Travel for food. Eating one’s way through the world. It’s a fine way to live. We were in Washington, D.C., last week for a few days and heard some great things about Little Serow, a Thai place on L Street. The chef, Johnny Monis, had just been named best chef for the mid-Atlantic region by the James Beard Foundation, and when we arrived at the restaurant around 4:15 in the afternoon there were about 10 people waiting on line (Little Serow does not take reservations). We had cabbed it over from downtown and the driver gave us an umbrella, because the skies had suddenly darkened and the wind-driven rain would have drenched us without one. Angela had a meeting scheduled at 6:00 with some important people, so she jumped in another cab and left me in line as the sun drove away the clouds and rain. I secured two spots at the late seating, which turned out to be early, 8:15.
Food at Little Serow: In a word, excellent. Atmosphere and design: low-ceilinged basement, blue-painted brick walls, long communal bar, a few tables against one wall, kitchen in the rear, partially in view.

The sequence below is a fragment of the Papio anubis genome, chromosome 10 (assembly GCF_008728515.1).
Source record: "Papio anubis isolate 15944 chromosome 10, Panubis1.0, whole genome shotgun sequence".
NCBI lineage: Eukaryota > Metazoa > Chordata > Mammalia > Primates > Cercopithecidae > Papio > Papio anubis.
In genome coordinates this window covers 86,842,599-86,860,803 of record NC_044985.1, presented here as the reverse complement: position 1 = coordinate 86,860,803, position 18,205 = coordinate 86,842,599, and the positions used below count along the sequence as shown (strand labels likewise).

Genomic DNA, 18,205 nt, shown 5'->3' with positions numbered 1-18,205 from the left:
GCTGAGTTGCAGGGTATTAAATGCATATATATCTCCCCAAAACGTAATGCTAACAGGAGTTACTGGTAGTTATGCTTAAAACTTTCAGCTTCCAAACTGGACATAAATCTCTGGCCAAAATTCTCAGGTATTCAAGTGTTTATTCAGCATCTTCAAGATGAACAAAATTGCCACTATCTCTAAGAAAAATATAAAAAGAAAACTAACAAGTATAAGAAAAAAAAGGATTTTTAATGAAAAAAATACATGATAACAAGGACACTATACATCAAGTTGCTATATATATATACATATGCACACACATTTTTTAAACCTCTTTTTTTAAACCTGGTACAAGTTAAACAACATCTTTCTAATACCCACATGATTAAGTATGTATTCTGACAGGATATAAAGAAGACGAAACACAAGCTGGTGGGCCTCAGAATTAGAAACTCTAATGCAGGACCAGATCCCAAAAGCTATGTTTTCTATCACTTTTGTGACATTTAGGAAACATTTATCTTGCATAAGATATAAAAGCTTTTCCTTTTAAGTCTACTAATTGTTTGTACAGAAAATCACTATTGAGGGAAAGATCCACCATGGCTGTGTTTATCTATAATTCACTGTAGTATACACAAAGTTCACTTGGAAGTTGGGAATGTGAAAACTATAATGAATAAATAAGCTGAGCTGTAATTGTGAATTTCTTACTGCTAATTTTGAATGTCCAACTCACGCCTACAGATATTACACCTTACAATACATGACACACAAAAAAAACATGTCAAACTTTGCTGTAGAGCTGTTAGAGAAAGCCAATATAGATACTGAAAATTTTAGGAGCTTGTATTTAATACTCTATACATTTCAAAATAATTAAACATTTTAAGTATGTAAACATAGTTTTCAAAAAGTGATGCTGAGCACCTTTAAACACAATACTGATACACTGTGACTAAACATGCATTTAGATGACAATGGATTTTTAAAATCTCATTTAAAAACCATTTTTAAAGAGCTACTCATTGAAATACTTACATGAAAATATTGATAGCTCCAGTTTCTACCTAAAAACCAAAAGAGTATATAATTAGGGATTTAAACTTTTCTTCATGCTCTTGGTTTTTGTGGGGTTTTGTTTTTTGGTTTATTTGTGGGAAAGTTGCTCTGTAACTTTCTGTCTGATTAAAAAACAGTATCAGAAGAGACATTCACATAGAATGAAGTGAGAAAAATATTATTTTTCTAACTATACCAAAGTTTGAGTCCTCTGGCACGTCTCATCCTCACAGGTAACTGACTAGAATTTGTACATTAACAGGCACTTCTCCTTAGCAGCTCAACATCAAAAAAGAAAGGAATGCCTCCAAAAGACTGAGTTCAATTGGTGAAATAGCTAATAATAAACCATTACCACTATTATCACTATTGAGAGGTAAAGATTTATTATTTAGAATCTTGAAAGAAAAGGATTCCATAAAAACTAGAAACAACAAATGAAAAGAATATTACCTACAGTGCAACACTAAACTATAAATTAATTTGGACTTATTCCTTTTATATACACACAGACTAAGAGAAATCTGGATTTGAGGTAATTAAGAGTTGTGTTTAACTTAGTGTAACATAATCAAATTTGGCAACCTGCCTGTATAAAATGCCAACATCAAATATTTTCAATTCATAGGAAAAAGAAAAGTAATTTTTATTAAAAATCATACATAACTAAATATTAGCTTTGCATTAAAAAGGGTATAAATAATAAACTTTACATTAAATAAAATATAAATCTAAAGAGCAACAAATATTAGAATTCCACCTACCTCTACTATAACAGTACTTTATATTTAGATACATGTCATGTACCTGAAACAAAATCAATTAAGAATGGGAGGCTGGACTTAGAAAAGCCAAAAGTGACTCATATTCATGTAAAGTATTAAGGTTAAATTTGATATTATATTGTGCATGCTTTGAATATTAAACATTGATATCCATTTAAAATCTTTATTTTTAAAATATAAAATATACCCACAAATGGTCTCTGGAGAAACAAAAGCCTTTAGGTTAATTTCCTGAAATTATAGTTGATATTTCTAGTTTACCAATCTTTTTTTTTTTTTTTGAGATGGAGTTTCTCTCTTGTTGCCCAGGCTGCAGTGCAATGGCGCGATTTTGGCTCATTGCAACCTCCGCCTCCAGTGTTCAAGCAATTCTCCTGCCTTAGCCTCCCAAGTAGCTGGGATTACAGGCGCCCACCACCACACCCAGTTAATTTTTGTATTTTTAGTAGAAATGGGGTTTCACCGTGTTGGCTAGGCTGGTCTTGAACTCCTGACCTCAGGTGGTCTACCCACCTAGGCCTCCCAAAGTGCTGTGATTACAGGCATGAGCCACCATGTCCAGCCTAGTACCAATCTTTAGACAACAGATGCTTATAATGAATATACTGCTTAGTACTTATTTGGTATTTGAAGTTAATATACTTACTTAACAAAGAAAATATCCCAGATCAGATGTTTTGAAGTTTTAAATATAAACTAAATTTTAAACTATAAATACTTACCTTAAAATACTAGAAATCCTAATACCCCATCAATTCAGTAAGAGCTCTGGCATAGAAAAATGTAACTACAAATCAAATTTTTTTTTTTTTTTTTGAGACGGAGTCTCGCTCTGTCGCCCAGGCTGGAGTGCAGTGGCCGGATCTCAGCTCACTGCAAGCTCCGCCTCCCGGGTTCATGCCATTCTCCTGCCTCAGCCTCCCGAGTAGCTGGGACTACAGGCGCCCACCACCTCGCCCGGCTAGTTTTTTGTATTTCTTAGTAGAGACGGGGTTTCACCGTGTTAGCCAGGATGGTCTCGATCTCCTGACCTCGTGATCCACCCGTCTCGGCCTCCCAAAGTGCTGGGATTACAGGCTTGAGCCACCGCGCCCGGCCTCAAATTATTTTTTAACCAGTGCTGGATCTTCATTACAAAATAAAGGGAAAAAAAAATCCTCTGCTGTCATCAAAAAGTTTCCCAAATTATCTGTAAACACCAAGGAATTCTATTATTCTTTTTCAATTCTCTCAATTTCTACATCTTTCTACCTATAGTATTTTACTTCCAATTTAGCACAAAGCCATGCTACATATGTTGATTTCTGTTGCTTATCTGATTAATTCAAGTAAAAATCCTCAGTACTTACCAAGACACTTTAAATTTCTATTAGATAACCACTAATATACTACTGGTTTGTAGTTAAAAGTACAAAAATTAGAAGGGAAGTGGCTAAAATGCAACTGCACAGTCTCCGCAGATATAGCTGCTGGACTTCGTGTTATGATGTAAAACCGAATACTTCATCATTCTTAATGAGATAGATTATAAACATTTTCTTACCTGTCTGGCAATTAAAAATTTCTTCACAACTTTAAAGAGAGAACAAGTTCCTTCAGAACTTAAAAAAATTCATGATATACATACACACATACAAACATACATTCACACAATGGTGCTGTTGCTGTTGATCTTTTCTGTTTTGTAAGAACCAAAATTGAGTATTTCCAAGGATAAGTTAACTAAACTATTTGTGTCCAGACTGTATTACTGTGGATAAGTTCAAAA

Menu is fixed, five or six courses, changes often. A value at $45. Below is what we had:
nam prik num
finger chilies / shallot / bla rah
tom kha gapi
shrimp / ramps / galangal
soop naw mai
bamboo shoots / snakehead fish / rice powder
gai laap chiang mai
chicken liver / sawtooth / long pepper
naem khao tod
crispy rice / sour pork / peanuts
gai lan bla kem
greens / salted fish / egg
si krong muu
pork ribs / mekhong whiskey / dill
Will you be in D.C. anytime soon? If so, take yourself to L Street and stand in line. And make sure to ask for some Imbue bittersweet vermouth. And have the ribs. And linger and look at each plate and talk to the staff. They are good. The ribs will move you. And Angela loved the chicken liver.